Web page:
Elena Cornaro Piscopia

A matter of degrees

Deirdre Pirro
June 6, 2013

Mathematician, philosopher and theologian, Elena Cornaro Piscopia was the first woman ever to be awarded a university degree. It was conferred on her at the University of Padua on June 25, 1678, but her story was rediscovered only a century or so ago. Although famous during her lifetime, not only for her extraordinary intellectual prowess but also for her charitable work with the destitute and needy, her fame gradually faded after her death in 1684. However, in keeping with her wishes, she had been buried as an oblate, or lay nun, in a small chapel in Padua’s Basilica of Santa Giustina rather than in the magnificent tomb her wealthy father had prepared for her.

 

It was there, in 1895, that Abbess Mathilda Pynsent of the English Benedictine Nuns in Rome came across her broken and neglected gravestone. Learning of her achievements, the abbess had her tomb opened and her remains put into a new, more elaborate casket bearing a tablet inscribed to her memory. The publicity this generated led her alma mater to erect a statue in her memory inside Palazzo Bò at the university.

In turn, in 1906, what is now known as the Cornaro stained-glass window was installed in the west wing of the Thomas Library at Vassar College, in Poughkeepsie, New York, as an inspiration for other young women. Designed by Dunstan Powell, it depicts Elena Cornaro Piscopia wearing a dress in the original rose and grey colours of the college, with the lights in the tracery representing grammar, dialectics, music, philosophy, astronomy, medicine, geometry and theology—all areas of learning she excelled in. She is also featured in a mural on the back wall of the Italian Room at the University of Pittsburgh.

 

During the seventeenth century, education was a closed world for the majority of women and, for that matter, for many men, unless they were of the privileged classes. Elena Cornaro Piscopia was therefore fortunate to be born in Venice on June 5, 1646, into a very old and distinguished noble family dating back to Roman times. She was even more fortunate because her father, Gianbattista Cornaro Piscopia, who was procurator of San Marco, a position second only to that of the Doge of Venice, was not only ever mindful of his family’s prestige and ambitious for his children, but also enlightened enough to ensure that his daughter was educated along with her brothers.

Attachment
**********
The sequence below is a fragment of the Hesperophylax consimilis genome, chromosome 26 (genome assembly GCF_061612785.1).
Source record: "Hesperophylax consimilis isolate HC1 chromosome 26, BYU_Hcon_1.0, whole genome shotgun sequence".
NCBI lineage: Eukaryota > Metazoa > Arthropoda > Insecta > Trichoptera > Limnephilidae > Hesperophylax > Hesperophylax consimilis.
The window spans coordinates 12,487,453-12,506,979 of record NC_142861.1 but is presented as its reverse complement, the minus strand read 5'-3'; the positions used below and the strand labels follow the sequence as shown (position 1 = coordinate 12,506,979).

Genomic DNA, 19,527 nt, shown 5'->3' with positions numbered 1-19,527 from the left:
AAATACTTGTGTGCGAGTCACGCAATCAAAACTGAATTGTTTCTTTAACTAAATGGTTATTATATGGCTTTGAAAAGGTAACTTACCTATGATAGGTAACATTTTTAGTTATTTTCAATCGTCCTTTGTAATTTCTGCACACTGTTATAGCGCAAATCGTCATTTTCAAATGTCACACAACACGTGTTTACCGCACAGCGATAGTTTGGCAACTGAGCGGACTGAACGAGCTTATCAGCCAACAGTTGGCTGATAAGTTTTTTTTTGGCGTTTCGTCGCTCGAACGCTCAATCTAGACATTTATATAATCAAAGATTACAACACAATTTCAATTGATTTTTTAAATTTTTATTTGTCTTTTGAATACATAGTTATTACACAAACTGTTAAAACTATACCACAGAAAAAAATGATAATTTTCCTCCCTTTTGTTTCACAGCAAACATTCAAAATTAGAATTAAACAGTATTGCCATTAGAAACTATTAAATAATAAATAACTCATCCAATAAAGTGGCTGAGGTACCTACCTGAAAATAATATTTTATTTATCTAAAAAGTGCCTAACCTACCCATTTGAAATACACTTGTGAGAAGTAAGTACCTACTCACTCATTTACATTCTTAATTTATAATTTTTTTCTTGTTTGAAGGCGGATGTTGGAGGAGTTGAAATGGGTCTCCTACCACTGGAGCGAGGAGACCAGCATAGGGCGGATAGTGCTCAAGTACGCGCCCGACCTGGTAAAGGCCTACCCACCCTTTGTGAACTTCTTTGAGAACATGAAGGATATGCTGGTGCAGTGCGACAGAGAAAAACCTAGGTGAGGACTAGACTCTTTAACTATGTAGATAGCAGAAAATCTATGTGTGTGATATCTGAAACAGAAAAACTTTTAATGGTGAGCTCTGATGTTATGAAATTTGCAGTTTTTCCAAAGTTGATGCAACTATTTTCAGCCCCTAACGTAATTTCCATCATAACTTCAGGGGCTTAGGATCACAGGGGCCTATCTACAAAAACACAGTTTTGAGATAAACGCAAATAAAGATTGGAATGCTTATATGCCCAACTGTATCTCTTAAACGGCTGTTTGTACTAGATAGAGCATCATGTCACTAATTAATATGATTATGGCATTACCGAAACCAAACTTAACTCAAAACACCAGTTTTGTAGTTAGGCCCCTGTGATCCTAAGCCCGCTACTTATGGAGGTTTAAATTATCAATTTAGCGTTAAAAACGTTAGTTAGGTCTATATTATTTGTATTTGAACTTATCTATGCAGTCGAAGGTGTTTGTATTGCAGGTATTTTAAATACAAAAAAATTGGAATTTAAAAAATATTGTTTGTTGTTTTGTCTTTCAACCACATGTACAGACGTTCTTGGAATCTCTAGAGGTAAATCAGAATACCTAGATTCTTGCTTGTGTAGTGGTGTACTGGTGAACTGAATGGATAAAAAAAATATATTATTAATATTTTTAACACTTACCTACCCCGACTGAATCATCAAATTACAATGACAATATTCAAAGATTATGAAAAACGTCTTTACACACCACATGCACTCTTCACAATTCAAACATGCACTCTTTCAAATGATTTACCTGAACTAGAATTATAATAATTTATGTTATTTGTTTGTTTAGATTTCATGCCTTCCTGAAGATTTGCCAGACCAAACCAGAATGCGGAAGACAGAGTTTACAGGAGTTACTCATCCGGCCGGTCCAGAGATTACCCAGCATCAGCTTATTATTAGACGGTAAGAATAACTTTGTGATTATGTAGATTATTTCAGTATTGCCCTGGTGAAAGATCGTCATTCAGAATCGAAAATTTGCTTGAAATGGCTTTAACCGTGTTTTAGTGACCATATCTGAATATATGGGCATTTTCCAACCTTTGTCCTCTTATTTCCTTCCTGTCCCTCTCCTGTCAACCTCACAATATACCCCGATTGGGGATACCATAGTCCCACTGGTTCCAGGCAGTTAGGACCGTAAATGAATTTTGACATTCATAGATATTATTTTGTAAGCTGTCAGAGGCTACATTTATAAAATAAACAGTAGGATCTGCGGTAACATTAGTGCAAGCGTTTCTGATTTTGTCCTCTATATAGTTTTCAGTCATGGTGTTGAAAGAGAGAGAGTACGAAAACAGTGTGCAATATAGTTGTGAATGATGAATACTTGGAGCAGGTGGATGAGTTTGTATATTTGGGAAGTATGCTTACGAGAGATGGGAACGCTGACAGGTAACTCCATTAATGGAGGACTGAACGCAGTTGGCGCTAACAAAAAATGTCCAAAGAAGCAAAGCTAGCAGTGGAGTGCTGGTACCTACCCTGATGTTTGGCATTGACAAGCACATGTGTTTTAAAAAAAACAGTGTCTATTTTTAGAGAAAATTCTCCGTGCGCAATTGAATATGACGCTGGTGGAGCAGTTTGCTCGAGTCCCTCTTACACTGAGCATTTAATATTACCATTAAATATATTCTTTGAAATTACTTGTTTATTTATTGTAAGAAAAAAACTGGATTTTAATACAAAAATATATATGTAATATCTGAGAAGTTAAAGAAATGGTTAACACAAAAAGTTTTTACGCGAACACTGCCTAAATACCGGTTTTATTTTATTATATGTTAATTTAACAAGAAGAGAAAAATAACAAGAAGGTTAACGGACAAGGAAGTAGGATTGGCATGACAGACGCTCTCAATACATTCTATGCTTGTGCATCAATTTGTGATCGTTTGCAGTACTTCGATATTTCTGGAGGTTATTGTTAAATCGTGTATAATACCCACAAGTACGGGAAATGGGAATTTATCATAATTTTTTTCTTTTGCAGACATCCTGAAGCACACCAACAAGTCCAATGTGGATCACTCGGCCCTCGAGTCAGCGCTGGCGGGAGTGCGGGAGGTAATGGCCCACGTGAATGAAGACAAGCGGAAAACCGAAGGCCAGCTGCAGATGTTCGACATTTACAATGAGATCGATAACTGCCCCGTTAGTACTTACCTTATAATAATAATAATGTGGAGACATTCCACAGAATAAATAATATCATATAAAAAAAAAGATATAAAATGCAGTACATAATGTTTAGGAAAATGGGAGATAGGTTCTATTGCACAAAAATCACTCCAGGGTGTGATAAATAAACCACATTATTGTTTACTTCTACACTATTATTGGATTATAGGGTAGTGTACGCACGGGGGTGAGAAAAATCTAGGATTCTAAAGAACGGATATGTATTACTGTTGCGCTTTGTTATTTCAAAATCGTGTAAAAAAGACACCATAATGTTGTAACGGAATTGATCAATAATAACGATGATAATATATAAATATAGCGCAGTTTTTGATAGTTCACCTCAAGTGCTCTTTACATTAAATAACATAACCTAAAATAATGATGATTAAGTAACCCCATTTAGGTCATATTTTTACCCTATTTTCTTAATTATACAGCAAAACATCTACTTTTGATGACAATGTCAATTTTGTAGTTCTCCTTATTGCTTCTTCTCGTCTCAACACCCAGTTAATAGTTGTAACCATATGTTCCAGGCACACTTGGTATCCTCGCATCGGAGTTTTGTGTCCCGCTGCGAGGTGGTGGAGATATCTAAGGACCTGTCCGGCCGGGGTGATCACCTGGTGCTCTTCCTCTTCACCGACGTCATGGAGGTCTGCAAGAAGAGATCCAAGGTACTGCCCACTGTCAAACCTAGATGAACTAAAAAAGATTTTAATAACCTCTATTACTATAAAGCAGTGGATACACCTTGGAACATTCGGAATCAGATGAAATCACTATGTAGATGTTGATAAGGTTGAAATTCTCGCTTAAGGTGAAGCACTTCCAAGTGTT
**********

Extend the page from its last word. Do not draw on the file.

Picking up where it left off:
The best tutors were employed to teach Elena philosophy and theology, grammar, the sciences and languages. Her linguistic skills were such that, at an early age, she already spoke Latin, Greek, Hebrew, Spanish, French, Arabic and Chaldaic, earning her the title of Oraculum Septilingue (a master of seven languages besides one’s native tongue). She was also taught to sing, read and write music as well as to play the harpsichord, clavichord, harp and violin—all more ‘feminine’ pursuits.

 

Devoutly religious, at 11 years old, Elena took a lifelong vow of chastity. Much to her father’s fury, this compelled her to turn down frequent marriage proposals, including one by a German prince. When her father refused to allow her to join the Benedictine Order of Nuns, she became an oblate in 1665, always wearing the order’s habit beneath her exquisite gowns. Intransigent, her father decreed that, rather than become a nun, his gifted daughter should attend university, something unheard of then. In 1672, he bought a house for her near the University of Padua, where her studies in theology began.

 

People from all over Europe soon heard about Elena Cornaro Piscopia and came to watch her debate with other scholars. One such debate—in Latin and Greek—was held in 1677 in front of the entire university as well as a large part of the Senate of Venice. Her outstanding performance during the discussion is thought to have influenced the university to grant her a degree. So, on that June day in 1678, the College of Philosophers and Physicians, together with a large audience, gathered at the University of Padua to witness a unique event. The crowd was so great that the examination had to be moved from the university to the cathedral. Barred by authorities in the Roman Catholic Church from receiving a doctorate in theology because of her sex, she was instead awarded a doctorate in philosophy.

 

After graduation, Elena Cornaro Piscopia spent the rest of her short life studying philosophy, theology and music. In 1678, she also became an instructor in mathematics at the University of Padua, unprecedented in the academic world. A member of many academies, she exchanged correspondence with eminent intellectuals in Italy and abroad.

 

Yet she never stopped ministering to the sick and poor. She was so renowned for her charitable work that, on July 26, 1684, as news of her death from tuberculosis spread throughout Padua and Venice, people ran through the streets proclaiming that a ‘saint’ had died. Saint or no, the path Elena Cornaro Piscopia undoubtedly opened up for women to exercise their right to higher education is now sacrosanct.

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